Cookbooks are amazing! We can dive into one and find so many tasty recipes. Cookbooks can be general or they can be specific to a particular cuisine. Training, in many respects, is like cookbooks. We can create general training that is intended to educate many people of different ages, reading levels, base knowledge, etc. Or we can develop specialized learning curriculums based on our specific audience.
And that is where we want to focus today, writing the specialized cookbook (the specific audience).
Why is it important to always keep the learning audience in mind? Well, they are the ones that have to “get it”, pass “it”, be certified in “it”, etc. If you choose to ignore this one simple, key factor you may have just spent quite a bit of money to fail.
If you picked up a cookbook on Traditional Mexican you would not anticipate seeing a recipe for Pad Thai beside your Pico de Gallo now would you? Much like a brand new pharmaceutical sales representative (rep) would not anticipate reading the science of the stomach at the level of a physician to sell an acid-reflux medicine.
Even a tenured pharmaceutical sales rep will not read at the physician level, they may read at a higher level than the new rep because they have had the base knowledge and years of experience to comprehend the science, but we would still not write the training as if they were doctors.
Keep in mind that writing to your audience is vital, but so is designing the learning to fit the audience. You wouldn’t give a cookbook written in Spanish to a person who can only read German. Be sure that your team has considered the method in which the training is delivered. Will instructor-led be more effective than an online version? Do we need an instructor or would this training suffice as a self-paced workbook? Do my learners know how to use a computer?
Q: How can one get to know our audience better?
A: Assessments, evaluations, and general surveying. Of course all of these take time and who has the time to stop and ask questions when the training needs to be done by the end of the quarter?!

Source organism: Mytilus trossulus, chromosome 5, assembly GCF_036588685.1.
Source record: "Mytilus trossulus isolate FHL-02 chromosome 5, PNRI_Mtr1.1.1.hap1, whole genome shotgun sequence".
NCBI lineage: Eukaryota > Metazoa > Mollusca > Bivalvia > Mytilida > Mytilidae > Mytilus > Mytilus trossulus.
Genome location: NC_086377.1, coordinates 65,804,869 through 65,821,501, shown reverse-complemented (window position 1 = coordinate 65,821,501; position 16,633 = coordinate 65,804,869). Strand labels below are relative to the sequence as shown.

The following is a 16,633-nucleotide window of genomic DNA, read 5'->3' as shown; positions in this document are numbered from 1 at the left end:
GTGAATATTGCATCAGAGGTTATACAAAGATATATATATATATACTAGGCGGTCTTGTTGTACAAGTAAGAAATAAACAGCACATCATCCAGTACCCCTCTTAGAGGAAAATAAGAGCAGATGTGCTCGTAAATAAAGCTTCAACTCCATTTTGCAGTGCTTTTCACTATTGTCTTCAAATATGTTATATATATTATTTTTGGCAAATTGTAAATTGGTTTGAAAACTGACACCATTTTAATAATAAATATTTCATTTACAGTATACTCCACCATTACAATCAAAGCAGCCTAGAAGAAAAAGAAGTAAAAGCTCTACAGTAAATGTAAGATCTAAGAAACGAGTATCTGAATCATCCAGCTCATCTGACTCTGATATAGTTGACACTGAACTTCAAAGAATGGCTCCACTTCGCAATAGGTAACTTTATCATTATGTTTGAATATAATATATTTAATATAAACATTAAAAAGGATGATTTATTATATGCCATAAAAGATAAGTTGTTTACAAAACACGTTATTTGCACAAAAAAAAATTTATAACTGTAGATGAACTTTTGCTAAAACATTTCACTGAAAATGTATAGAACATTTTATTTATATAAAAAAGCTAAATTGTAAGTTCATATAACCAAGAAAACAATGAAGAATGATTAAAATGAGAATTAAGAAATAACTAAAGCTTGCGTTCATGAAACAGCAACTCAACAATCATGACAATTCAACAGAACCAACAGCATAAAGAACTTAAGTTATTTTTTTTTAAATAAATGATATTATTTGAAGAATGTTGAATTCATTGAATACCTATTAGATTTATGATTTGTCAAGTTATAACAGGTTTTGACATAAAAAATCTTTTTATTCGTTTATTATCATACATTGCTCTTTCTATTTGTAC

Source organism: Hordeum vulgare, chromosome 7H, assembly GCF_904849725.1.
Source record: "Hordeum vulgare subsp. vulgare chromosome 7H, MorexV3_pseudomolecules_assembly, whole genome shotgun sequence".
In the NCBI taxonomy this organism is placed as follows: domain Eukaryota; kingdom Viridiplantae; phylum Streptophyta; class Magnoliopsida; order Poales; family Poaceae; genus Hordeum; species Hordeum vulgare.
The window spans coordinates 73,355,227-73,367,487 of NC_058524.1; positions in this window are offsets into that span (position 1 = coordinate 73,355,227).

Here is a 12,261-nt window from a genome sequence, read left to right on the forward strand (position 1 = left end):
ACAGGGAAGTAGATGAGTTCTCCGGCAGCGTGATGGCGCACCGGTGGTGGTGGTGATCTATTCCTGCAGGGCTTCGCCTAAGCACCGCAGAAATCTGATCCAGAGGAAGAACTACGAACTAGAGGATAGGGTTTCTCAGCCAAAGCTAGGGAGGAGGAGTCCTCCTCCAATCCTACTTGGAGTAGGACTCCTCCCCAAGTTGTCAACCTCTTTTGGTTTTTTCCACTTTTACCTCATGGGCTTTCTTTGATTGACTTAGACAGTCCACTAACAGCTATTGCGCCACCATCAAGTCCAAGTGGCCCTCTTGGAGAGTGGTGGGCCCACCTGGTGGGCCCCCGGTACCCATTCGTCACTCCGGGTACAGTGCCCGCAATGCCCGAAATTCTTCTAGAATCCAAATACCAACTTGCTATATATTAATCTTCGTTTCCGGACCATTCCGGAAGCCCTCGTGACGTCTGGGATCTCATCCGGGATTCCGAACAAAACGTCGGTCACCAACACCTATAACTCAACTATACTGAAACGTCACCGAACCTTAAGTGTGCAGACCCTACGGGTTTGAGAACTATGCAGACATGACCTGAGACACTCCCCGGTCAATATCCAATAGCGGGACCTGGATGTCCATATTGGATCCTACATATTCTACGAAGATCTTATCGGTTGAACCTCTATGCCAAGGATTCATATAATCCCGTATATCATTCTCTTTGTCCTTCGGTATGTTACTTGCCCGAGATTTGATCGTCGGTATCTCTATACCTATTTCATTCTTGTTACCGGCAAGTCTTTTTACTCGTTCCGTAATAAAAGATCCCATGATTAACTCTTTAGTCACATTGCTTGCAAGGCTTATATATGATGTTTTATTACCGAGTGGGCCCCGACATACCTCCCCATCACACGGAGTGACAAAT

But, you can select one of the choices above and probably get a general idea if you are on target. Try one of the following the next time you are in doubt:
- Sit-in on a few training sessions and absorb how the learners are behaving and reacting.
- Poll the intended audience on their previous experiences with training types and what forms of training appeal to them.
- Look at similar training and review its success rate by looking at scores in the LMS. (This is a dicey one, but we are speaking in terms of “are they technically savvy enough to take this interactive training?” If a high % of learners passed the training we may hedge that the training delivery method did not impact their grade, which in turn tells us the majority are comfortable with the technology component.)
It should go without saying that whichever one you pick just make sure that the information will translate as apples to apples. For example, evaluate training for advanced learners if you are creating training for advanced learners. Again, make sure you are targeting the right learning audience.
There is a lot more that could be said about this topic (and all topics we discuss on this blog), but this post is to provide a basic awareness on the importance of keeping the focus of your development and design on the learner.
Do you have a Schnitzel in your soup story (good, bad, lessons learned)?